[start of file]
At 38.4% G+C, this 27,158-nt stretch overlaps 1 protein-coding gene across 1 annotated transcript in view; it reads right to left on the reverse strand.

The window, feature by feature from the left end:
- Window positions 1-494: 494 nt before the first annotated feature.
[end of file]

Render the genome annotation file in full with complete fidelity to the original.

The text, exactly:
At 38.4% G+C, this 27,158-nt stretch overlaps 1 protein-coding gene across 1 annotated transcript in view; it reads right to left on the reverse strand.

The window, feature by feature from the left end:
- Window positions 1-494: 494 nt before the first annotated feature.